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TexLaw, Attorney
Category: Legal
Satisfied Customers: 4430
Experience:  Lead trial/International commercial attorney licensed 11 yrs
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The majority holder of the LLC where I am a minority letter

Resolved Question:

The majority holder of the LLC where I am a minority letter just sent a letter to myself and another minority member stating as of Monday we will be hourly employees. I have not agreed to a buyout nor has the buyout been offered. What can I do? No operating agreement either.
Submitted: 5 years ago.
Category: Legal
Expert:  TexLaw replied 5 years ago.
How can you prove you are a member of the LLC without an operating agreement? Is your name listed on the certificate of formation with the state?
Customer: replied 5 years ago.
Paperwork that was filed with the state. Tax returns from the company.
Expert:  TexLaw replied 5 years ago.
Since there is no operating agreement, the terms of your relationship and rights of membership to the LLC are governed by the certificate of formation filed with the state and with the Nevada Limited Liability Company Act:
(unless the certificate of formation states that another state's LLC Act will control).

The Act provides that membership in the LLC can't simply be destroyed. So your instinct is correct. The majority owner can't simply convert you to an "employee" and terminate your membership interest. However, the majority owner can terminate your right to be a manager of the LLC and make you an employee for the work you actually do for the LLC. That means if you are getting a regular pay check from the LLC as a manager or something similar, the majority owner can change this arrangement by virtue of his majority control of the company. However, this change from your current status to an "employee" does not change the amount you own of the company as a member. Your membership entitles you to access to the company books and a percentage of the profits distributed. It also allows you to assert a lawsuit against the majority owner if he/she is doing something which is not in the company's best interests. As a member, you can also file suit and request that the company be wound up and the assets distributed pursuant to the percentage ownership of each member.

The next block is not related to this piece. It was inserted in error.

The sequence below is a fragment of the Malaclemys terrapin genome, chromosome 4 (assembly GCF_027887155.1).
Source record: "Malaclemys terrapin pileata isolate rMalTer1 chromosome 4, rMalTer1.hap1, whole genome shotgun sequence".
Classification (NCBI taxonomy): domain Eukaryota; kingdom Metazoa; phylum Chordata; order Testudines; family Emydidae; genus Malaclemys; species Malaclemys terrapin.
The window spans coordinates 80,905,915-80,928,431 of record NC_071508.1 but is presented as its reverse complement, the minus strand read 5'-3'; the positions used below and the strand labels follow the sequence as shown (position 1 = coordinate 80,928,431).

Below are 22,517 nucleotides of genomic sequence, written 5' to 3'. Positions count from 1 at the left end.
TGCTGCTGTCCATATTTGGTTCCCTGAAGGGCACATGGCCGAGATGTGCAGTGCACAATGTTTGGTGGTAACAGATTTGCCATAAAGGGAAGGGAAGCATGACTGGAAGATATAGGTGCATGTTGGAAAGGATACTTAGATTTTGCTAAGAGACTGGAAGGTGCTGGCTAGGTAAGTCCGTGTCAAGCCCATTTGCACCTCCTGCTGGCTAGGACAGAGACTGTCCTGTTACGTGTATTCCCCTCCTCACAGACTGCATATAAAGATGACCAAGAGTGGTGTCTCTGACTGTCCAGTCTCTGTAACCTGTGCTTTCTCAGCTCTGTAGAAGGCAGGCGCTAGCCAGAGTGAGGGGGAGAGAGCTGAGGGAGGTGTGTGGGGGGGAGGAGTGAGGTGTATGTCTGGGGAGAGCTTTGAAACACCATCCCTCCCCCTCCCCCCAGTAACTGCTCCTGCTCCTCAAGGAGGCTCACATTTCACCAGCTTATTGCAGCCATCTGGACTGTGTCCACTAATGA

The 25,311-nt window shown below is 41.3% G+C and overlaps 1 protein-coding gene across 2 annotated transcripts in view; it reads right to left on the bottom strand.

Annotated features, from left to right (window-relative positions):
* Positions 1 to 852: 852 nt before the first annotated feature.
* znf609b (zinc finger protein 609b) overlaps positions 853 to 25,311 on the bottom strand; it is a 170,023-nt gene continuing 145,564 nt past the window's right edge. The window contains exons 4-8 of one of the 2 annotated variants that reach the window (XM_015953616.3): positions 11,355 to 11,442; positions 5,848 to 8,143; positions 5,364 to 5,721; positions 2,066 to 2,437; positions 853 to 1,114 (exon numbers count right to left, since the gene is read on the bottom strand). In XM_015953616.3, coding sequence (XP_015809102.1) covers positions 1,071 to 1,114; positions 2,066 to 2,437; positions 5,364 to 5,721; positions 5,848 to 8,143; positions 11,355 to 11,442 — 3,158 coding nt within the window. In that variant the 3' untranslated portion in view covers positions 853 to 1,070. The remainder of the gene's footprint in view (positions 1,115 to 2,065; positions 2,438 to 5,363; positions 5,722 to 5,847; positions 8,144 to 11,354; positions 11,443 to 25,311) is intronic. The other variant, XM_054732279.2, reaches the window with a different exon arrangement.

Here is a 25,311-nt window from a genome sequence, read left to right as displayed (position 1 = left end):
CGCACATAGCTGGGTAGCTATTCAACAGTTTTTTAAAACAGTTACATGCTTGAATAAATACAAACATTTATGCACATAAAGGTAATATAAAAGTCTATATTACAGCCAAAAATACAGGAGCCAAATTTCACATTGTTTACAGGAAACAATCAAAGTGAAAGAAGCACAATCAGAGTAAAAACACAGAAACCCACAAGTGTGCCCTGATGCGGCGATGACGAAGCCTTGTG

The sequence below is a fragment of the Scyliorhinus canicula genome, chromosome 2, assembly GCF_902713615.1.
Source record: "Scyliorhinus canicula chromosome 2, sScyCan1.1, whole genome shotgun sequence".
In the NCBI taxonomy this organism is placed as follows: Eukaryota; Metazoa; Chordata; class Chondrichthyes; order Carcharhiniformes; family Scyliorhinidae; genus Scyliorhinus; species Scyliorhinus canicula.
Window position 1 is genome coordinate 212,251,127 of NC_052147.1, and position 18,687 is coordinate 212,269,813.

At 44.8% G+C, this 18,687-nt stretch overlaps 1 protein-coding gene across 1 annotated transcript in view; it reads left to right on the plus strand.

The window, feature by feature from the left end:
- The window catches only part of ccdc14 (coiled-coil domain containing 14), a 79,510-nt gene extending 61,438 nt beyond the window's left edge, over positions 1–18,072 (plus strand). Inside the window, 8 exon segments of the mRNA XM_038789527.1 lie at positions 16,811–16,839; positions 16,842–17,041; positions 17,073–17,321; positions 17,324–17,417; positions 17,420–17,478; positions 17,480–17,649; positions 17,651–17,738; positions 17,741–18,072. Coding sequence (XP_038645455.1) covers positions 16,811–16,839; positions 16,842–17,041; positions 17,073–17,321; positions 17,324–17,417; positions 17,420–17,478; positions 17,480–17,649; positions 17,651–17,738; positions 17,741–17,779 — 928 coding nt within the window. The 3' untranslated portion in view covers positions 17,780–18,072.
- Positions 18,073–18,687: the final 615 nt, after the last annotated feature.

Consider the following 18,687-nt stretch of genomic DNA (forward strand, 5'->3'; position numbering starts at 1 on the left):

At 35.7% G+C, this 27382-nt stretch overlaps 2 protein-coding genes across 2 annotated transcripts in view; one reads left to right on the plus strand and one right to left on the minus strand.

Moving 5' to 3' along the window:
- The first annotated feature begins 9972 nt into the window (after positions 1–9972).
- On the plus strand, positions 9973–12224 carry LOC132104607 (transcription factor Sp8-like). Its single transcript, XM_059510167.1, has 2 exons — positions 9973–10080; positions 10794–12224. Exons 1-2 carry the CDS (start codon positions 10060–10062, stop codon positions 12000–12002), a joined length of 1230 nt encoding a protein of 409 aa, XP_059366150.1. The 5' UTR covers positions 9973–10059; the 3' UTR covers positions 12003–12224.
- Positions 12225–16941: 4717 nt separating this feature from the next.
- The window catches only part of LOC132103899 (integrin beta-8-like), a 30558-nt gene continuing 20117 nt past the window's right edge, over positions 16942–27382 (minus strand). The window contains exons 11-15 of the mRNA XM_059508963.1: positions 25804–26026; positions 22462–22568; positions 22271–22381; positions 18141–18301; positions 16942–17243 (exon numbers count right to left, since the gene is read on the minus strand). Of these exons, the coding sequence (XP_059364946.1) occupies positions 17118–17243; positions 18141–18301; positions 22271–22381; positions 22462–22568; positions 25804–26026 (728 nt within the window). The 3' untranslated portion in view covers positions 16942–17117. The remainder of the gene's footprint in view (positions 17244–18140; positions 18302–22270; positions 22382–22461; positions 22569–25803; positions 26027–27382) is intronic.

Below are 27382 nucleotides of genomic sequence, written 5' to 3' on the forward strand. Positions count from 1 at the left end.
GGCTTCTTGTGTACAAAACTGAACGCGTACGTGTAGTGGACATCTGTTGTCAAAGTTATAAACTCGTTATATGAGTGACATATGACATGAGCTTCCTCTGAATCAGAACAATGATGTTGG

Please let me know if you need further detail on any of this information, or other advise in regard to this issue.

Best of Luck,
Zachary D. Norris
Customer: replied 5 years ago.
And if I don't wish to be an employee? Would not going into work as an employee jeopardize a lawsuit?
Expert:  TexLaw replied 5 years ago.
If you don't go in to work, you will not be entitled to any regular payments for work that the company was making to you and the company may have to hire someone else to do what you were doing, which means that there will be less profits to distribute to you. As a member, you are entitled to a share of profits. However, if you are working, you are also entitled to payment. Going in to work as an employee and attempting to seek a buy out is a much stronger position in court, as it shows you have an active interest in the company and that you are not attempting to hurt the company. Remember, as a member, you have a duty to not do anything that injures the company. If after you file a lawsuit to split the company up the majority member decides to buy you out and keep the company as an ongoing business, that is his decision. As long as you don't do anything to hurt the revenue stream of the company, you are in a better position.

That being said, there is nothing that prevents you from refusing to go to work as an employee. You are still a member and are still entitled to a share of the profits and have ownership of company assets that must be bought out or the company and the majority member face litigation.
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